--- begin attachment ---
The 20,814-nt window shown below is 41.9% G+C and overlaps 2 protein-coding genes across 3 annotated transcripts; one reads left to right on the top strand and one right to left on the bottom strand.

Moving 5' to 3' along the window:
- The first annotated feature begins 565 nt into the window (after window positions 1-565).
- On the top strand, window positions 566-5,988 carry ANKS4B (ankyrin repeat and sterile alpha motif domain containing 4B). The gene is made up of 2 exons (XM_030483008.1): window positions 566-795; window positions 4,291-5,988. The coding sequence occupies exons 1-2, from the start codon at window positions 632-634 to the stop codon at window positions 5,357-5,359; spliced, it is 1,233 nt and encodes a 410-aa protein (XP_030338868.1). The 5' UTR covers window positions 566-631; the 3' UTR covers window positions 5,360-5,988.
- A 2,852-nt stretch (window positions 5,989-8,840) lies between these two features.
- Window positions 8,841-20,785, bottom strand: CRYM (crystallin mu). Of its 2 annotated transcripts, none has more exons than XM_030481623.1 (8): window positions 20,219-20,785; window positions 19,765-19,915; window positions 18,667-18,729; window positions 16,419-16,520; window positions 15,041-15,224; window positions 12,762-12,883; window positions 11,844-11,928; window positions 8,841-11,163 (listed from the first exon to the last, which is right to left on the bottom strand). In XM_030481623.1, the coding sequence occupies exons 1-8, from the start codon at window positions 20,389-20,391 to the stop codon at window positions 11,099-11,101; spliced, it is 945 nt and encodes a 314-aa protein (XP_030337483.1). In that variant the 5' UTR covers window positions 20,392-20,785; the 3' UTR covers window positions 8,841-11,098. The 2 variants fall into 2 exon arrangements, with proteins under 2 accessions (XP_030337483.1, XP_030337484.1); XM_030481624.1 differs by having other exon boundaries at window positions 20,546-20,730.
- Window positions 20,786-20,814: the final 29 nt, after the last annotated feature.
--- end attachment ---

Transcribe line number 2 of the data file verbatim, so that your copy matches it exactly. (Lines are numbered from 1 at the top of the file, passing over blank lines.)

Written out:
Moving 5' to 3' along the window: